Acquired citizenship refers to having gained citizenship by being born out of the country to a parent who is a United States citizen. This type of citizenship is also called birthright citizenship. In other words, the child gains citizenship based upon the status of their parents. Citizenship in this manner is typically automatic, though parents may need to file for documents that act as proof of that citizenship.
Acquired citizenship may also refer to people who have been granted citizenship status through naturalization. This is not an automatic process, but a lengthy one with extensive requirements.
A less common form of acquired citizenship is derivative citizenship. This is the granting of citizenship to children whose parents have gained the status through naturalization. This type of citizenship can also be given to children born in other countries who have been adopted by U.S. citizens.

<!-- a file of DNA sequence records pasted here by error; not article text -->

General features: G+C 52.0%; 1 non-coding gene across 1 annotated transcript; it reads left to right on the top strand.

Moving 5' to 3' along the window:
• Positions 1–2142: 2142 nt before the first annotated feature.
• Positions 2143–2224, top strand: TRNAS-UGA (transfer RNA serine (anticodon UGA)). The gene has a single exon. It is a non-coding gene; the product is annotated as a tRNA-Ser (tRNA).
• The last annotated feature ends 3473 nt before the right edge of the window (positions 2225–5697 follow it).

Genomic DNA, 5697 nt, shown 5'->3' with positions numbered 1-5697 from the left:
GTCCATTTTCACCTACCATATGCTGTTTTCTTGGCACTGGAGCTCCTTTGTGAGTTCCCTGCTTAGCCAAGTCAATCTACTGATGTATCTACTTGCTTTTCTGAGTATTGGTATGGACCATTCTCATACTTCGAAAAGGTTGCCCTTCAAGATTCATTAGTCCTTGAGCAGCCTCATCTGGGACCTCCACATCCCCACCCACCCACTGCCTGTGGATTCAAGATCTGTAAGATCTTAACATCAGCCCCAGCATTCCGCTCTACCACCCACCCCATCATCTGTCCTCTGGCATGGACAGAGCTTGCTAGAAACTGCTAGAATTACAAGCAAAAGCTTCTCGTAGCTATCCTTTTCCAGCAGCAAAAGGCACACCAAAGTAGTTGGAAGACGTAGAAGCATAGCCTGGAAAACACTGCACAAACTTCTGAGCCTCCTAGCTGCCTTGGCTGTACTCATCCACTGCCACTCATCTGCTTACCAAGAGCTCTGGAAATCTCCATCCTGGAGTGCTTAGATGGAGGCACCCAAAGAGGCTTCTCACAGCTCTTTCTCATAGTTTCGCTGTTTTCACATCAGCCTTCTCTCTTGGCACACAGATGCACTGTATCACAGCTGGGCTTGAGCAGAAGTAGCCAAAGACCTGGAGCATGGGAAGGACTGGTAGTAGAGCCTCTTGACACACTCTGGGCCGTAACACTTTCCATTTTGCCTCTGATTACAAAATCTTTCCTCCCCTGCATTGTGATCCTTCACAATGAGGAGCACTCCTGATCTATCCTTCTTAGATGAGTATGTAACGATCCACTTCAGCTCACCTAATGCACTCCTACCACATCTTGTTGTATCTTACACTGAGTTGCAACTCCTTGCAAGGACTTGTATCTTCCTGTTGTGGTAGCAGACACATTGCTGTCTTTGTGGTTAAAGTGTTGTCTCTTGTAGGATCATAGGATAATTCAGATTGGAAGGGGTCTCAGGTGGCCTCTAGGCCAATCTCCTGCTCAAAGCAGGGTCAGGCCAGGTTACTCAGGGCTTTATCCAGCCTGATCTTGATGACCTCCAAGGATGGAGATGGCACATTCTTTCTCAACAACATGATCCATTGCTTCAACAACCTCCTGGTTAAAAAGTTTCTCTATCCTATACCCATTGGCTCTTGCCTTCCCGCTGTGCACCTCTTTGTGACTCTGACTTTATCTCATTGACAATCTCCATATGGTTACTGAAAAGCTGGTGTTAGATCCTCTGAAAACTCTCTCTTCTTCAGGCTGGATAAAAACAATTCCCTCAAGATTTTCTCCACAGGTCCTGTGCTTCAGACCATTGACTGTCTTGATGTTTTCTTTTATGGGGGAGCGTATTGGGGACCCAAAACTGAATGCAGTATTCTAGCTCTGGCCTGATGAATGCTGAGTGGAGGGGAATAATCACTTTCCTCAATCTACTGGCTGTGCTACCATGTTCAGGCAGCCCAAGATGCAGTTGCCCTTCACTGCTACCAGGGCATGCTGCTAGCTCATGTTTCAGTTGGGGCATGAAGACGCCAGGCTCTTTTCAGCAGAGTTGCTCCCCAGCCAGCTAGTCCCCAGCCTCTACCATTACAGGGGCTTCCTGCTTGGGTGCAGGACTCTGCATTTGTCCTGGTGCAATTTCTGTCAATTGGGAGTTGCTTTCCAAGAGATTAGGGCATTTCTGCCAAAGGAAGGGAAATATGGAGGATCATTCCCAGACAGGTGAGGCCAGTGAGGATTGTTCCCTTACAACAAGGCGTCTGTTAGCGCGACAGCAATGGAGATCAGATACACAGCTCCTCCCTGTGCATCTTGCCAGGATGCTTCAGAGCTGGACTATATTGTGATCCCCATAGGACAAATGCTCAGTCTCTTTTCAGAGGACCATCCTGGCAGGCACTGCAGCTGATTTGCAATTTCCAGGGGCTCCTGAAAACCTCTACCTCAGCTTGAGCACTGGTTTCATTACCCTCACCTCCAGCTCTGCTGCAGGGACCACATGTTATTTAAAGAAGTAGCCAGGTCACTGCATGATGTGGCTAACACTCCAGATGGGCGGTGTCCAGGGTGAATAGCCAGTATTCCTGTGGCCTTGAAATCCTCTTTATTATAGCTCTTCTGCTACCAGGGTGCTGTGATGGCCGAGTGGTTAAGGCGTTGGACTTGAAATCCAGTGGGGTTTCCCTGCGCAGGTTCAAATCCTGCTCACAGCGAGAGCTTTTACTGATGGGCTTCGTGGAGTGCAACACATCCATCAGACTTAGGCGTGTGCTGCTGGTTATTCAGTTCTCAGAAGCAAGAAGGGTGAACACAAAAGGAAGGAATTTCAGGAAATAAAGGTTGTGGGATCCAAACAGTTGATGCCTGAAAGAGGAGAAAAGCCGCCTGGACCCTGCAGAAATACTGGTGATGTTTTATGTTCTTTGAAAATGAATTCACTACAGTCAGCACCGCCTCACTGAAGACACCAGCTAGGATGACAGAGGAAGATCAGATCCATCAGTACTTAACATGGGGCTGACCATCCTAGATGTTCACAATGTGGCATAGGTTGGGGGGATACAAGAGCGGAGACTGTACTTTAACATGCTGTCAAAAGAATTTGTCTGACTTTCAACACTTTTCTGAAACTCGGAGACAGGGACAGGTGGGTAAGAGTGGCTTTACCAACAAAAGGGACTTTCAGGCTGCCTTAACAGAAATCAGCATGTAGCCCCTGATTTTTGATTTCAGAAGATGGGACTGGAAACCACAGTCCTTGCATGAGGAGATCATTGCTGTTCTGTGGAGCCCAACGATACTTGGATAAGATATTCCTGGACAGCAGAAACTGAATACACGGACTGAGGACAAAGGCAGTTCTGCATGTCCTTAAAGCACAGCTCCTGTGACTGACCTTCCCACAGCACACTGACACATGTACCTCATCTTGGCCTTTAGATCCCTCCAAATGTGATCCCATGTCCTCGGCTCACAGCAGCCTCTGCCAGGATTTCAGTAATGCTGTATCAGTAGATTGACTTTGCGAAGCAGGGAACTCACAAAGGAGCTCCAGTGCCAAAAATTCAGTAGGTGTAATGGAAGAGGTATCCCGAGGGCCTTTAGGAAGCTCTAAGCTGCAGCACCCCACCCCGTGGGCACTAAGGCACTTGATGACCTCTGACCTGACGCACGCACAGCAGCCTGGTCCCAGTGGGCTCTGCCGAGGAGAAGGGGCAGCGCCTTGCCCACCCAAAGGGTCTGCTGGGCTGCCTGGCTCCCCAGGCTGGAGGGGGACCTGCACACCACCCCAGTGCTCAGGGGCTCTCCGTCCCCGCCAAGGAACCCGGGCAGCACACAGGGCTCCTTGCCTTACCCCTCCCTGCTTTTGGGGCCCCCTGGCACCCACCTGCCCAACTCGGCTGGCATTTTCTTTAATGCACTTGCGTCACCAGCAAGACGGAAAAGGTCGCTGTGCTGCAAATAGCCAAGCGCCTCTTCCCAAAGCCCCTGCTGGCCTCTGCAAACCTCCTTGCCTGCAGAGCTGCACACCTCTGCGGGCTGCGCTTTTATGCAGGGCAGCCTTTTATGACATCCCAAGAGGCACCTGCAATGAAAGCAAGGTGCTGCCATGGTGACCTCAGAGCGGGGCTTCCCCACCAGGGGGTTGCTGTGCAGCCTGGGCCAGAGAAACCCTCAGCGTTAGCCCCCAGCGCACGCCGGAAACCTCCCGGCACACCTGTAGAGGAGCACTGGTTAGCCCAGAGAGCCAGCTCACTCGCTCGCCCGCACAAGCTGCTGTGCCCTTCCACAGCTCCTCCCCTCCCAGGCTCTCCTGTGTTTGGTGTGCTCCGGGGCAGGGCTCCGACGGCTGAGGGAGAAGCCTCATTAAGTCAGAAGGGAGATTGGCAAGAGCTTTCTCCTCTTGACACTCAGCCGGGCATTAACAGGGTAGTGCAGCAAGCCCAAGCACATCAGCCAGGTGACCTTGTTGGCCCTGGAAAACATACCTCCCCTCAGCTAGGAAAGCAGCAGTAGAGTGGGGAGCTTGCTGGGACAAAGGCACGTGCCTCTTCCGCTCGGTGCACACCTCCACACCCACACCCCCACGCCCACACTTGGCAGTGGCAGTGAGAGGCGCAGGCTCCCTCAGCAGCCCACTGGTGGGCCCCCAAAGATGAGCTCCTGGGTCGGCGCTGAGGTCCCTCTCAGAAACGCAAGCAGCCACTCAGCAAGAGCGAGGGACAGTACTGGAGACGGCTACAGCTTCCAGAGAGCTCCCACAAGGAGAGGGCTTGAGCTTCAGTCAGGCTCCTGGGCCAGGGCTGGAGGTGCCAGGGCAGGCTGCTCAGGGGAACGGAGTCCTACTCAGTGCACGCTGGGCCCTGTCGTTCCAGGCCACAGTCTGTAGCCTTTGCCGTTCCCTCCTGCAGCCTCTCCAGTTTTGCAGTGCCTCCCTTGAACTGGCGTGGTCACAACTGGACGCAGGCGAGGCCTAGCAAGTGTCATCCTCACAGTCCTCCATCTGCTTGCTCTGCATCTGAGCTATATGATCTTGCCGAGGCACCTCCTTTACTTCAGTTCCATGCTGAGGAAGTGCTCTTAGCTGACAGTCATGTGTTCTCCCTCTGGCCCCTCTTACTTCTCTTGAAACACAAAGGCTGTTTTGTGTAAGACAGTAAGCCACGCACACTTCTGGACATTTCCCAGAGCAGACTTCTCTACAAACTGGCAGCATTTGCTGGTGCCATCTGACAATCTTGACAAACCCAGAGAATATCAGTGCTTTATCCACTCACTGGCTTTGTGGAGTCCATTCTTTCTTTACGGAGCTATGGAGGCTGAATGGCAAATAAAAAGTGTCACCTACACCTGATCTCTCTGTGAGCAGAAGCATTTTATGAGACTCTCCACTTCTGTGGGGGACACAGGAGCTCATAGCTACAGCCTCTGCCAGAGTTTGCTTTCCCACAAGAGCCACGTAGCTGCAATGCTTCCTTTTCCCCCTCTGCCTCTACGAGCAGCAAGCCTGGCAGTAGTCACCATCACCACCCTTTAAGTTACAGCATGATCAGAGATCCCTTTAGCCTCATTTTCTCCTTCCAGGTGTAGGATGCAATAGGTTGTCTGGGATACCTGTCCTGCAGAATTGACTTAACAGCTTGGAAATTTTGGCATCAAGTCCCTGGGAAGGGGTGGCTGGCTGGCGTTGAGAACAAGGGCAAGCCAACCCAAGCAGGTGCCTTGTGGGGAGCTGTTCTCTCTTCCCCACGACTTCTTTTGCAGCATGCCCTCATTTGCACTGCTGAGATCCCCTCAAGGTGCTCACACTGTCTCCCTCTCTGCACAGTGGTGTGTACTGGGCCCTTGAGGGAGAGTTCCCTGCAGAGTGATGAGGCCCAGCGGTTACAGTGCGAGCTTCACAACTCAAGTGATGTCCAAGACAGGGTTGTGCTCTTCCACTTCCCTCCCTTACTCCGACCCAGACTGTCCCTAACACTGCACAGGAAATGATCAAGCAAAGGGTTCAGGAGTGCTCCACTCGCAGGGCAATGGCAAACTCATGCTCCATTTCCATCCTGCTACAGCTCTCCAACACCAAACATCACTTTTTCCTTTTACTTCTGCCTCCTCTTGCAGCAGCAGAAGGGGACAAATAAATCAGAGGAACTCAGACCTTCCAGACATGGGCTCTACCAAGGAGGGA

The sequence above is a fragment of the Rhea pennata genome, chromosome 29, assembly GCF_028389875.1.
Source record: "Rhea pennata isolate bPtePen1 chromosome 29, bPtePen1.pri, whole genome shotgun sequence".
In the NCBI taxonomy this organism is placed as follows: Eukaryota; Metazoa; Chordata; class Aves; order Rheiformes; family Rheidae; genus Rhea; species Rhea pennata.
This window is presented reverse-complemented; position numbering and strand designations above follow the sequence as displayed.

The requirements for derivative citizenship are:
- At least one parent must be a U.S. citizen either by birth or naturalization
- The child must be a minor
- The parent who is a citizen must have legal custody of the child, and
- The child must legally be a permanent resident of the United States.
There are laws surrounding acquired citizenship that can be complex. Any person in Washington state who has questions about acquired citizenship should reach out to an experienced attorney for assistance. An immigration lawyer can provide more information and the help a person requires. If acquired citizenship is not the right path, an attorney can guide a person in the right direction.